It’s Sunday, cloudy with soft and erratic rain showers as if Mama Nature hasn’t quite decided if today will be soggy or not. I find days like today the perfect time to put together a cooking project which produces immediate results, looks good, doesn’t break the bank and does not eat up an entire afternoon. This recipe for Worcestershire sauce fits the bill. Two added bonuses are the recipe yields plenty for your future use and makes a fabulous gift for a fortunate friend. By the way, the sauce is a super hostess present or Christmas gift when presented in a fetching bottle with a pretty bow or tag. It will leave you sitting pretty and pleased as punch. This recipe really ought to age at least a month before using as the flavor ripens…almost blooms, becoming fuller and round. Obviously there is a good amount of both vinegar and fresh horseradish but allowed to mature, this sauce is a wonderful surprise when the undertones of cloves and molasses are tasted behind the mustard and anchovies. As good as store-bought is, it cannot compare to handmade. I marinate steaks in a mixture of Worcestershire sauce and soy sauce before tossing them on the grill. What a difference this sauce makes! And just imagine how glorious a spicy batch of Bloody Marys would taste. Cheers!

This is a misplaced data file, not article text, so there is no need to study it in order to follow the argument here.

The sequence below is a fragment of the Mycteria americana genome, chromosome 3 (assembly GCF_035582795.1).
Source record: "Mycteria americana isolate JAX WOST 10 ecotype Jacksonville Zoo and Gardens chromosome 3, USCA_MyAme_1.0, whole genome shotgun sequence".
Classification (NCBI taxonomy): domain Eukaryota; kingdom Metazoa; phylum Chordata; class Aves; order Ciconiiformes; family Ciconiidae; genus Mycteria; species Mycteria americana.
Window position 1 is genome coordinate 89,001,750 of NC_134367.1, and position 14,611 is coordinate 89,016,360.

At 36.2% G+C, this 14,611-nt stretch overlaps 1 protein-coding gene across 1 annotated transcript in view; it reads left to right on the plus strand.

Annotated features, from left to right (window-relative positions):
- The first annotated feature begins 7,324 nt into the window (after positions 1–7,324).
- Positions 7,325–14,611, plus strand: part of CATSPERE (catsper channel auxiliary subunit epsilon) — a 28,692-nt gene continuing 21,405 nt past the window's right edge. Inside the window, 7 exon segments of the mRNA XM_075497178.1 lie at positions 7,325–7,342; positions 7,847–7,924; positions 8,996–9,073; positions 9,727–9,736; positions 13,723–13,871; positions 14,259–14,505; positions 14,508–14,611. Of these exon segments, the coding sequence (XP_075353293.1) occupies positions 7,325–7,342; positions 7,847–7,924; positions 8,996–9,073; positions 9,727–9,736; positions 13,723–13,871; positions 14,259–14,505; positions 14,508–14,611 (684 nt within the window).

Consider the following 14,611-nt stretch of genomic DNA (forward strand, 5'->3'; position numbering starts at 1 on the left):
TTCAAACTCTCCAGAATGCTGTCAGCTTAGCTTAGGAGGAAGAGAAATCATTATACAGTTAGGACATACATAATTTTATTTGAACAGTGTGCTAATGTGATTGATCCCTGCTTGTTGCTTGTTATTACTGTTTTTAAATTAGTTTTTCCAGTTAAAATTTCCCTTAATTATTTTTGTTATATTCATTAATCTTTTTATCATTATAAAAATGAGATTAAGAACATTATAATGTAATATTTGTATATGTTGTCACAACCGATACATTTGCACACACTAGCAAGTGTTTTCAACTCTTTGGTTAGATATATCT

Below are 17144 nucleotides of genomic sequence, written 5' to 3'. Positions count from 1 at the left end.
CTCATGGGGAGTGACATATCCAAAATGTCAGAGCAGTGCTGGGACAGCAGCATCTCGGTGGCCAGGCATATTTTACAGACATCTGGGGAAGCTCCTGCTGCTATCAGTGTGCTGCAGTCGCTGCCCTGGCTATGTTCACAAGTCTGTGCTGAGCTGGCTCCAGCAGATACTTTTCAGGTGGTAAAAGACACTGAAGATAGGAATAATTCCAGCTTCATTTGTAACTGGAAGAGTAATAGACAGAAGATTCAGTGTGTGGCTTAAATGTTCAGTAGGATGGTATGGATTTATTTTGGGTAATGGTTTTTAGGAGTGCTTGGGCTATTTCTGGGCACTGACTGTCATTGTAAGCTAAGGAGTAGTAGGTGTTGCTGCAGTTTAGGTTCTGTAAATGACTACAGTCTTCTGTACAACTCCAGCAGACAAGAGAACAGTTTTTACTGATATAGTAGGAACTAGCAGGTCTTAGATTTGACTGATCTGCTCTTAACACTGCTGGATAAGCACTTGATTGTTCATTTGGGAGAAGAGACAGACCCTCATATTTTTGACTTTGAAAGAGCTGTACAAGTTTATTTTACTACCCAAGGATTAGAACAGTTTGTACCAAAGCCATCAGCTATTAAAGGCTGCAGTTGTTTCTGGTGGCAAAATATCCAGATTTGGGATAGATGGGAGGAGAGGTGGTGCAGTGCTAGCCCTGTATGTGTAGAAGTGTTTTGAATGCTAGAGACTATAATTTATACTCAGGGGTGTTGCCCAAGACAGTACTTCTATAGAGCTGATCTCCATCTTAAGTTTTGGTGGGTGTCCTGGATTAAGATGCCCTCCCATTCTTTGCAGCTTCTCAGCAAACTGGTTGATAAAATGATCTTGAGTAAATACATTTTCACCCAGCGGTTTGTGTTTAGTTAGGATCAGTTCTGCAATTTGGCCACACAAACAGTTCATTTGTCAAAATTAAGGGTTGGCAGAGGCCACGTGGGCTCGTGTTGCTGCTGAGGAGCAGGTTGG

You may not have noticed, but most grocery stores carry fresh horseradish in the produce department. I typically find it hiding behind the turnips and rutabagas so make certain to ask if you can’t find it. I store my Worcestershire sauce in pint and half-pint canning jars. And, yes, the sauce needs to be refrigerated.
Handmade Worcestershire Sauce
- 2 tablespoons extra virgin olive oil
- 1 1/2 cups fresh horseradish, peeled and roughly chopped
- 2 medium onions, roughly chopped
- 1/4 cup minced garlic